G scale model trains are the workhorses of garden railways around the world. Running on 1 gauge track, 1:22.5 G scale trains have been around since 1969. That’s when the German company Ernst Paul Lehmann Patentwerk released its new line of brightly colored, highly durable, plastic LGB (for Lehmann Gross Bahn, or "Lehmann Big Train") locomotives and railcars to the world.
Despite its relatively recent association with LGB, garden railways were popularized in England during the earliest years of the 20th century. Precursors to G scale, garden railway trains ran on 1 gauge tracks, although O gauge tracks were also known to loop and circle around British backyards, which generally had more room for this sort of thing than the interiors of most British homes.
Garden railways did not catch on in the U.S. until the 1920s. In 1924, at the Los Angeles Fair, the Fairplex Garden Railroad was erected under a tent. In 1935, the layout moved outdoors where it has remained ever since, the largest and longest running railway of its kind in the world. In 1997, the tracks and trains were swapped out from their original gauge, which was ½-inch to 1-foot or 1:24, to proper G gauge.
Despite this early success and acceptance, garden railways remained a novelty in the U.S. before World War II—American Flyer promoted "Backyard Railroading" in its advertising, but never sold many trains designed for outdoor use. After the war, with the smaller O scale and HO scale trains firmly entrenched among model railroaders, the notion that big trains would ever again gain acceptance must have seemed fanciful. Which is why the introduction of the LGB G scale in 1969 was such a gutsy move.
LGB did not help its cause in the U.S. by initially offering only European trains—there’s probably only so much fun a boy in Iowa is going to have with a model train labeled "Austrian Federal" or "Rhaetian Railway." The new scale did not fare much better in England, where traditions were even more firmly established.
But in 1972, Model Railroader magazine published an article about LGB. From then on, the G scale began its rise in acceptance among an increasing number of model train enthusiasts. Today, LGB makes G scale trains for all the popular U.S. road names—from B&O to Santa Fe—all of which run on brass tracks that are designed to weather the elements.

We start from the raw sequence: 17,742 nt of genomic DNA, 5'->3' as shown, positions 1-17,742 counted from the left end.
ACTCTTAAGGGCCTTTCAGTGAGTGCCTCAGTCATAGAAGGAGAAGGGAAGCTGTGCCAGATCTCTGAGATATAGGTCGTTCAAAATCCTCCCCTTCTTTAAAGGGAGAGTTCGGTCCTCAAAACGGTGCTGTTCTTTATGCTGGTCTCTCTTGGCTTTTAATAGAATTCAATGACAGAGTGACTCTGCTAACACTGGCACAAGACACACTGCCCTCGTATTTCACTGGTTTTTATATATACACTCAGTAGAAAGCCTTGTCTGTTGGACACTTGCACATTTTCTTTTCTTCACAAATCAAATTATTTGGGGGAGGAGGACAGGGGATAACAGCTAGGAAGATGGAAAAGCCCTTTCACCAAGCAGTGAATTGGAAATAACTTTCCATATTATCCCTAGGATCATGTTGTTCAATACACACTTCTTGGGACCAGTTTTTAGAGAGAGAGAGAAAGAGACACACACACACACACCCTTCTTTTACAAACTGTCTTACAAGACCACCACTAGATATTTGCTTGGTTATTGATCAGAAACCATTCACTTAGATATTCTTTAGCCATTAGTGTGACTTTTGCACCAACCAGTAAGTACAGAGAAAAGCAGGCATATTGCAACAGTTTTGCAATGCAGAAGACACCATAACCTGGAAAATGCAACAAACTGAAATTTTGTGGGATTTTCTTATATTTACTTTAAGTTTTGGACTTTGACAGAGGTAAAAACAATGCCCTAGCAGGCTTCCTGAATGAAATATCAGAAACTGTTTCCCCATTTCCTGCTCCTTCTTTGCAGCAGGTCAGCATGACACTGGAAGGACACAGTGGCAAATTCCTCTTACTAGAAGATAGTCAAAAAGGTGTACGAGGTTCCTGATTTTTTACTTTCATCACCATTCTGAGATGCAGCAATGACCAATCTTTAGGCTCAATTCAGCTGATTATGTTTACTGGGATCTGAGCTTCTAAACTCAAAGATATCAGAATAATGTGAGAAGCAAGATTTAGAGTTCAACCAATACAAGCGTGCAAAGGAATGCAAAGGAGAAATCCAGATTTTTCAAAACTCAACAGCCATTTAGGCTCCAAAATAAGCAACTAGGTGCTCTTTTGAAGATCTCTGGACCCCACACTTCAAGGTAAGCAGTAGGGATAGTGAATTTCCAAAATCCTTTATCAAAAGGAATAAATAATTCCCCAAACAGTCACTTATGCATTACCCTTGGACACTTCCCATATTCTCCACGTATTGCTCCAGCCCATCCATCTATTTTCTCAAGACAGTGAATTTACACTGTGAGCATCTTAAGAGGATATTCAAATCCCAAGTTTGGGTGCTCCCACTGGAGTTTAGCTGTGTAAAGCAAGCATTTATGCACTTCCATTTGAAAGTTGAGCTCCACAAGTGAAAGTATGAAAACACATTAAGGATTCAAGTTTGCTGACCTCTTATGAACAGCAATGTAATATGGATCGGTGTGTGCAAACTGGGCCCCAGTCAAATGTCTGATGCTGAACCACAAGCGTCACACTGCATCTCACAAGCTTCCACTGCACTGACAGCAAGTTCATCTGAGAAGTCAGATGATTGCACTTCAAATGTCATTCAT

Best of the Web (“Hall of Fame”)
Airfix Model Railways
Postwar Lionel Trains Library
Tech Model Railroad Club of MIT
Clubs & Associations
- Train Collectors Association
- National Model Railroad Association
- Lionel Collectors Club of America
- Toy Train Operating Society
- National Association of S Gaugers, Inc.
- Train Collectors Society (U.K.)
- Lionel Operating Train Society
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At Longwood, mums to offer shout-out to colorChadds Ford Live, October 18th
can enjoy the newly-expanded 86-acre Meadow Garden, currently featuring late-blooming goldenrod, native asters and meadow grasses; and the popular Garden Railway, a display of G-scale model trains that was relocated near the Birdhouse Treehouse...Read more
"WINTER LIGHTS" OPEN IN NOVEMBER AT NC ARBORETUM ON THE ...WHKP, October 4th
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The model train show will range from "N" being very small (1:148 scale) to "G" scale (1:22.5 scale). The G name comes from the German word meaning "big." More recently, it has come to stand for "garden scale" as many are used in outdoor garden layouts...Read more
Downwind: Symphony opener is a triumph in West Chestersouthern chester county weeklies, September 22nd
The G-scale model train display that is always such a hit at Longwood Gardens is up and running and will be on view through Jan. 11. If you have never experienced this brilliant moving display of five locomotives and more than 45 different engine...Read more
Decatur Train Fair draws 800 to Civic CenterHerald & Review, September 22nd
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Trainfest 2014 to be largest everhngnews.com, September 17th
The annual two-day public event attracts train hobbyists and families who come to see and learn more about the hobby of model railroading. Visitors experience nearly 70 remarkable operating railroads from Z to G scale, over 100 manufacturers and hobby ...Read more